We’re going on a ride to Larantuka, a small historic port languishing on the eastern tip of the island of Flores and 1,367km from Bali along Indonesia’s volcanic vertebrae.
According to Google it’s about 40 hours by vehicle including 10 hrs of inter-island ferries between Lombok, Sumbawa and Flores, but given it’s about the journey not the destination we think 3-4 weeks should do it.
Denpasar Bali to Tetebatu Lombok on the slopes of Mt. Rinjani. We celebrate crossing the Wallace Line in the Lombok Strait with its historic narrative and rushing tides – our beginning … Jalan dimulai.
A small group of homestays dot the local villages around Tetebatu on the slopes of Mt. Rinjani. At a local market Pak Padjiri, a proud Sasak wins our favour as he provides insight on local customs, flora, fauna, history and geography. We visit the National Park and his small village, we admire his neighbour’s crops, orchard & enjoy their local coffee; laughing & friendly hospitality… Pelajaran satu, terbuka dan ramah.
Tetebatu Lombok to Sumbawa Besar Sumbawa. This morning we had a nice rural ride to the port followed by Ferry Karaoke – where locals out of tune and with bad rhythm, sing loudly – we lay waiting at harbour for an hour for the Captain to have his turn and to find a docking slot. So where are our earplugs?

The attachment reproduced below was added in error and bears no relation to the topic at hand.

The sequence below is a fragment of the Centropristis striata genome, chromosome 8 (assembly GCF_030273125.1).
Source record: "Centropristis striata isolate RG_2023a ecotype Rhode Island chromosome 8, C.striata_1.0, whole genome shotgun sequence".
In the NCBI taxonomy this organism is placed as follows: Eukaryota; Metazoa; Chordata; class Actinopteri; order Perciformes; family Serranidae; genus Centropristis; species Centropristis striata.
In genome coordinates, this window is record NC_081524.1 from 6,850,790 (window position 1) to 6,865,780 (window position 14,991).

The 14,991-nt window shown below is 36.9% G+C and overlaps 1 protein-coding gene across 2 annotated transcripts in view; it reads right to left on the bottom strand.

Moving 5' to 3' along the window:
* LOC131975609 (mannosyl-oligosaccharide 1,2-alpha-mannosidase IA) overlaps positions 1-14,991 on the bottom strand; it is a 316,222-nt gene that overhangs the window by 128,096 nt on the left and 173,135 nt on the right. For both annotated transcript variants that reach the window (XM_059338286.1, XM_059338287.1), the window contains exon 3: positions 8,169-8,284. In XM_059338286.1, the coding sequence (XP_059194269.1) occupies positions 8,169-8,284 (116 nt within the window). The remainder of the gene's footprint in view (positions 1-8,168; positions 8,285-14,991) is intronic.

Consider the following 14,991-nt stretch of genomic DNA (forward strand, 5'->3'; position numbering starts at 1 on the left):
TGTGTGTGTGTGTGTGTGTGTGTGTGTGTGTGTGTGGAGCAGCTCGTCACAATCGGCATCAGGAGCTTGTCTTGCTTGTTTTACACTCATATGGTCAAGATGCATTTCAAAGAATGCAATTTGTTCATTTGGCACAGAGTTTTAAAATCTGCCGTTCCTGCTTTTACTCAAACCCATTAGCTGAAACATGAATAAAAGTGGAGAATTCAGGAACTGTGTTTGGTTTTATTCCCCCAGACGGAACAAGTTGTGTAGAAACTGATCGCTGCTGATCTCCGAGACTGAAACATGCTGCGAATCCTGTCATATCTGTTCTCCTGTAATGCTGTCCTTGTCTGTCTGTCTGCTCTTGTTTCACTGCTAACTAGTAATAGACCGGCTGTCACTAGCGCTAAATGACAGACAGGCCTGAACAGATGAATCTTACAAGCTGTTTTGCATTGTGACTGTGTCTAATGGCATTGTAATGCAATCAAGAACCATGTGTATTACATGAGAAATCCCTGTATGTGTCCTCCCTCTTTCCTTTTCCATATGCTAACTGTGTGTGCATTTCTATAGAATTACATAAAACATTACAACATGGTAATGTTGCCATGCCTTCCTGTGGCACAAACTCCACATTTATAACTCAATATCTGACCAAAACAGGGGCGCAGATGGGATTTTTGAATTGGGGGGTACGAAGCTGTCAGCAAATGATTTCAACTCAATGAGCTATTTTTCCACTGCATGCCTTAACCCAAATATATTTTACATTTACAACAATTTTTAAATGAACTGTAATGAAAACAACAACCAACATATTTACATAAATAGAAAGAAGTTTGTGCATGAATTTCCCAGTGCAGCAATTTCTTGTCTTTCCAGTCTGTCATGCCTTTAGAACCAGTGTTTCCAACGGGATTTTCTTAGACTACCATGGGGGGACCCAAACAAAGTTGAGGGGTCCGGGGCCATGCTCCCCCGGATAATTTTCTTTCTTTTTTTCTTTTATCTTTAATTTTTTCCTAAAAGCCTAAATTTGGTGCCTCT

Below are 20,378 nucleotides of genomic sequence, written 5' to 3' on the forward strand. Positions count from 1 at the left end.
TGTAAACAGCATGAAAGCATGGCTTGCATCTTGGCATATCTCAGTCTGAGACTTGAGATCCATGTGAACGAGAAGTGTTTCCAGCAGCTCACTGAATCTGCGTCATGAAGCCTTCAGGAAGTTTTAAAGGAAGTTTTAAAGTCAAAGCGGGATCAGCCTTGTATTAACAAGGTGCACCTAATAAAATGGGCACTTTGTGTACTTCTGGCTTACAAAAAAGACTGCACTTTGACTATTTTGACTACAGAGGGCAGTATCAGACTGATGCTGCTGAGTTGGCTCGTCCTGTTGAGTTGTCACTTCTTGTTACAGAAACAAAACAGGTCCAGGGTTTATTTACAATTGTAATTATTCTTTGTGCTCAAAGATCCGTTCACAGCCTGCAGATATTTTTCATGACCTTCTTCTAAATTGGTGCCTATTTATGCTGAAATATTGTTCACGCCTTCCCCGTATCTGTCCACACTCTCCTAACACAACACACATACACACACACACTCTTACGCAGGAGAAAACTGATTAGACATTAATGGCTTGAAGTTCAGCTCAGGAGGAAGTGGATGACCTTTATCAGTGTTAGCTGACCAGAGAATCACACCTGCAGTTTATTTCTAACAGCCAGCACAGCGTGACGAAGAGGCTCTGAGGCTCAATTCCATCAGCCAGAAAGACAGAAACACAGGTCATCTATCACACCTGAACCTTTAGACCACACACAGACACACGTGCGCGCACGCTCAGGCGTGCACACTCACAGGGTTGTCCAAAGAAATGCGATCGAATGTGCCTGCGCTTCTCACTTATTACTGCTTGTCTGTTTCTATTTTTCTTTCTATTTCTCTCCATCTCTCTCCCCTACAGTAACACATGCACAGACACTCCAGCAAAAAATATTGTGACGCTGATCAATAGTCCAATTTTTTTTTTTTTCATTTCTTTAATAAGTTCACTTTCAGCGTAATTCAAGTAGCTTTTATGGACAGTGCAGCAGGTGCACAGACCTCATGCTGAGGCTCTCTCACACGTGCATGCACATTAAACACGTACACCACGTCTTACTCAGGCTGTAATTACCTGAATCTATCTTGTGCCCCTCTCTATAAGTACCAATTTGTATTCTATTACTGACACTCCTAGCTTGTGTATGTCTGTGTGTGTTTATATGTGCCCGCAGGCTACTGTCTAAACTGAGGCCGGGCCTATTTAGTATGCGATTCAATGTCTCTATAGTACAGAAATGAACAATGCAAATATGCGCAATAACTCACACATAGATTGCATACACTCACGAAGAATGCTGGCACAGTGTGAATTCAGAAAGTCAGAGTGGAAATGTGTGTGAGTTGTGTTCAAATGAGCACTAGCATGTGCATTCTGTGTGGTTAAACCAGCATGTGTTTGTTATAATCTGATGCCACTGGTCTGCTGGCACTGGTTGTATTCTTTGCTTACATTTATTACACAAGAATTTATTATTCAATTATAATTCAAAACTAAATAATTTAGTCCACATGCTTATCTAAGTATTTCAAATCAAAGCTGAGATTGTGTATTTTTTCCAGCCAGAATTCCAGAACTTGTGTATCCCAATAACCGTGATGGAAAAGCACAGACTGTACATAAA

Our spirits were lifted by the coastal panorama and sea breezes as we cruise the north shore to Sumbawa Besar, great road, no traffic…just goats. Goats know nothing about road rules and are more kamikaze than a schoolie in Kuta… Membuat rencana kecil.
I love travel itineraries that say today is a free day ‘take your time to explore the streets and markets and try the local food of Sumbawa Besar’. It’s a bright and cheery place with some colourful deco buildings, a couple of cafes and lots of friendly ‘hello mister’ …Tidak buang waktu sibuk.
Sumbawa Besar to Dompu. We pass up glam camping on Pulau Moyo National Park and climbing Mt. Tambora’s 2,851 metre slopes and head to Dompu – a great ride through the valleys and around the coast with spectacular views and cornfields that go on forever.